If you’re from the Northeast, or if you haven’t been to Chicago, you may dismiss deep-dish pizza out of regional pride. That would be a mistake.
Real Chicago-style pizza is certainly thick, but its texture and flavor are something special: Instead of being bread-like, the crust offers the contrast of a good biscuit — airy inside, lightly crisp outside, and flaky throughout — and boasts a rich taste that holds its own under any topping. We wanted to achieve such results at home.
Deep-dish pizza crust includes a fair amount of fat. Some recipes rely on oil, but we thought the rich flavor of butter was unbeatable in this crust. We found cornmeal in just about every ingredient list we reviewed, and it indeed added good earthy flavor and crunch.
To achieve maximum flakiness, after mixing the dough and letting it rise, we employed a technique called laminating, which involves layering butter and dough through a sequence of rolling and folding to create ultra-flaky pastries. Adding melted butter to the pizza dough and spreading the rolled-out dough with softened butter before folding did the trick in our crust.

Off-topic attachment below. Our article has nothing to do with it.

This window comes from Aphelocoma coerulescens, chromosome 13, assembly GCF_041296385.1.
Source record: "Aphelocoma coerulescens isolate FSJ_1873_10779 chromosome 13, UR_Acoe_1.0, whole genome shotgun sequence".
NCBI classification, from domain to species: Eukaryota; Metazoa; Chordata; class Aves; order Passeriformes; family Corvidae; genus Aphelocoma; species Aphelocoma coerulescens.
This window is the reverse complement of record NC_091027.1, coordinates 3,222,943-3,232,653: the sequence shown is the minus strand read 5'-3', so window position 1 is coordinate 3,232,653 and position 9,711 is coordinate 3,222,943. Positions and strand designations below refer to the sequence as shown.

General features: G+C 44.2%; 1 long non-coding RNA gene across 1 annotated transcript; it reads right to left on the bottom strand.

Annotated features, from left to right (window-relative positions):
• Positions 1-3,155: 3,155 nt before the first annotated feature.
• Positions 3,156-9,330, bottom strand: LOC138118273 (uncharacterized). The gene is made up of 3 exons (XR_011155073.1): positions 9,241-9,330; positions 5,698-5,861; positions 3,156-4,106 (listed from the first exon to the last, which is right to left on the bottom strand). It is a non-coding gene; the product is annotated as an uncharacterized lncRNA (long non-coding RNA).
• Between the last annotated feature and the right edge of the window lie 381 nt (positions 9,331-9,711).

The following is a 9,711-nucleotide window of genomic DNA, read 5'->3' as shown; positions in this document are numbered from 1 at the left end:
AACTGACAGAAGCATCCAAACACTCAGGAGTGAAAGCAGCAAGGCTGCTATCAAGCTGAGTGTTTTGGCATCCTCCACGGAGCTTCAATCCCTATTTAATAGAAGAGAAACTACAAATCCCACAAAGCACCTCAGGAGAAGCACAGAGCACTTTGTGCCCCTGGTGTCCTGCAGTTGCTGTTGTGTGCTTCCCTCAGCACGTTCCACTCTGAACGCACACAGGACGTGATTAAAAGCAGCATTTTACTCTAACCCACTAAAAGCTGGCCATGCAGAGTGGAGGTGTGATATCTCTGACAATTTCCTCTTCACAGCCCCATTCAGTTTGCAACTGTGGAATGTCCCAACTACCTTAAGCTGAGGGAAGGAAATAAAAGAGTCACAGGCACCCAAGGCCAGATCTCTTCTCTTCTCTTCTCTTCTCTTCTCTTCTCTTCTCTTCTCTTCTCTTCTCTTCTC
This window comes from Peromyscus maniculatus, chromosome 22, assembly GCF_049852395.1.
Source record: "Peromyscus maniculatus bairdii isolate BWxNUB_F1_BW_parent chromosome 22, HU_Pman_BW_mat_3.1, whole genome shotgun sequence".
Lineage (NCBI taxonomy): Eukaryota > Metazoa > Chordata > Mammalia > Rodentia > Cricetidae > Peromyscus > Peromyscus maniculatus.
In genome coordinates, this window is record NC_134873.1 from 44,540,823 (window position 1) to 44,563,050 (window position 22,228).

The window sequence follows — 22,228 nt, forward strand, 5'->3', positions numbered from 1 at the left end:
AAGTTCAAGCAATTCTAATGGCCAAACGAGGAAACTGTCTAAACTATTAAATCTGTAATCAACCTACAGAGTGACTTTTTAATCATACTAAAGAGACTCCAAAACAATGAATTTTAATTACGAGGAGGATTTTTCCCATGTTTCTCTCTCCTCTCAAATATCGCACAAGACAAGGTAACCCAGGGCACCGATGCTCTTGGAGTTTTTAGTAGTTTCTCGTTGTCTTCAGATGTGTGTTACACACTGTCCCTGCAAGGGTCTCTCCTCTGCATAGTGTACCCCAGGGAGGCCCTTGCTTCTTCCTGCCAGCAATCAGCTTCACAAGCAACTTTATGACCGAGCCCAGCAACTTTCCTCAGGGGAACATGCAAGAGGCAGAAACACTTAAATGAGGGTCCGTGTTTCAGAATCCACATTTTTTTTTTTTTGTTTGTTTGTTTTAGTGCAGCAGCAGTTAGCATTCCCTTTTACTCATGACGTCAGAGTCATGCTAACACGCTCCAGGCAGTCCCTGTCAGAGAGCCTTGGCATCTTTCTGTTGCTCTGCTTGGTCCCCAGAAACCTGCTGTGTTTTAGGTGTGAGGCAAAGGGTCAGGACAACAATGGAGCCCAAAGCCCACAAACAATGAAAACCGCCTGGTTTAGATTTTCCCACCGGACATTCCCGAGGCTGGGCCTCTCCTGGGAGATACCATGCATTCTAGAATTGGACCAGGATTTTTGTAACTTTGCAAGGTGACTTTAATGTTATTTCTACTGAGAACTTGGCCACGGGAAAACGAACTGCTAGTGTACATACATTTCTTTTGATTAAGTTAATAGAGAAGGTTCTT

Moving the dough into the refrigerator for its second rise ensured that the butter remained in distinct layers and didn’t get too soft. For the finishing touch on our crust, we oiled our cake pans, which made the crust crisp and even more flavorful.
Following Chicago tradition, we covered the dough with shredded mozzarella before topping it with a thick tomato sauce. The cheese formed a barrier between the crust and the sauce, which prevented sogginess. A sprinkle of nutty Parmesan over the sauce provided a second layer of cheesy bite. We do not recommend mixing this dough by hand. Use the large holes of a box grater to grate the onion.